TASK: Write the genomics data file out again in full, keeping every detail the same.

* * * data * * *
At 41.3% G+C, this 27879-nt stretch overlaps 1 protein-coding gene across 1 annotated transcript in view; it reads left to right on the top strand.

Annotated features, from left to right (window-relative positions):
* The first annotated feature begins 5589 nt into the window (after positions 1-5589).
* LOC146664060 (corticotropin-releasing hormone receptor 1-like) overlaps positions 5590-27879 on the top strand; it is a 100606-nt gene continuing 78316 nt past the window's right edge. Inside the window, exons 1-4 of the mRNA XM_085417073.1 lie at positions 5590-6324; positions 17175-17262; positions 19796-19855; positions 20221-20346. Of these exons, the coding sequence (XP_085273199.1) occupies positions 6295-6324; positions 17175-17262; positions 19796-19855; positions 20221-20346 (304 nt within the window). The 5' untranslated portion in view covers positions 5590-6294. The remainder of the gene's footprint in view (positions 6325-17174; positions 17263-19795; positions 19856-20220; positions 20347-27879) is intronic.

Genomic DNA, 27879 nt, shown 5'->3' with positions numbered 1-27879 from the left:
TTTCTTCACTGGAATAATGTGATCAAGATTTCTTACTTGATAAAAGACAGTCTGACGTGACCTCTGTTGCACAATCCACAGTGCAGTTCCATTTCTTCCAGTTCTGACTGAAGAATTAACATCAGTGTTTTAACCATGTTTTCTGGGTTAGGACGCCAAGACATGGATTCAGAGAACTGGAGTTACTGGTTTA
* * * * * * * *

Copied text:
At 41.3% G+C, this 27879-nt stretch overlaps 1 protein-coding gene across 1 annotated transcript in view; it reads left to right on the top strand.

Annotated features, from left to right (window-relative positions):
* The first annotated feature begins 5589 nt into the window (after positions 1-5589).
* LOC146664060 (corticotropin-releasing hormone receptor 1-like) overlaps positions 5590-27879 on the top strand; it is a 100606-nt gene continuing 78316 nt past the window's right edge. Inside the window, exons 1-4 of the mRNA XM_085417073.1 lie at positions 5590-6324; positions 17175-17262; positions 19796-19855; positions 20221-20346. Of these exons, the coding sequence (XP_085273199.1) occupies positions 6295-6324; positions 17175-17262; positions 19796-19855; positions 20221-20346 (304 nt within the window). The 5' untranslated portion in view covers positions 5590-6294. The remainder of the gene's footprint in view (positions 6325-17174; positions 17263-19795; positions 19856-20220; positions 20347-27879) is intronic.

Genomic DNA, 27879 nt, shown 5'->3' with positions numbered 1-27879 from the left:
TTTCTTCACTGGAATAATGTGATCAAGATTTCTTACTTGATAAAAGACAGTCTGACGTGACCTCTGTTGCACAATCCACAGTGCAGTTCCATTTCTTCCAGTTCTGACTGAAGAATTAACATCAGTGTTTTAACCATGTTTTCTGGGTTAGGACGCCAAGACATGGATTCAGAGAACTGGAGTTACTGGTTTA